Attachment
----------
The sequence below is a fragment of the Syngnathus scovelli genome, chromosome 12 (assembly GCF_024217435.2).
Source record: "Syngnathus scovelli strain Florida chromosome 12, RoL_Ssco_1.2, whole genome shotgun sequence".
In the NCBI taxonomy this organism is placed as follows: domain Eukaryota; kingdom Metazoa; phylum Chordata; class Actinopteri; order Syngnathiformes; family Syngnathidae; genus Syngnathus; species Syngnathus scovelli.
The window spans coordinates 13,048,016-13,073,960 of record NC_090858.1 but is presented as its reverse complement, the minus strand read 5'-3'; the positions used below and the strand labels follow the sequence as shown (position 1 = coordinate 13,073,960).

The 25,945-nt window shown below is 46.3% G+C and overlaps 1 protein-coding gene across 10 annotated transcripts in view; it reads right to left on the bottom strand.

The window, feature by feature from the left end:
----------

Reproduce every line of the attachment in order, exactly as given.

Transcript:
The sequence below is a fragment of the Syngnathus scovelli genome, chromosome 12 (assembly GCF_024217435.2).
Source record: "Syngnathus scovelli strain Florida chromosome 12, RoL_Ssco_1.2, whole genome shotgun sequence".
In the NCBI taxonomy this organism is placed as follows: domain Eukaryota; kingdom Metazoa; phylum Chordata; class Actinopteri; order Syngnathiformes; family Syngnathidae; genus Syngnathus; species Syngnathus scovelli.
The window spans coordinates 13,048,016-13,073,960 of record NC_090858.1 but is presented as its reverse complement, the minus strand read 5'-3'; the positions used below and the strand labels follow the sequence as shown (position 1 = coordinate 13,073,960).

The 25,945-nt window shown below is 46.3% G+C and overlaps 1 protein-coding gene across 10 annotated transcripts in view; it reads right to left on the bottom strand.

The window, feature by feature from the left end: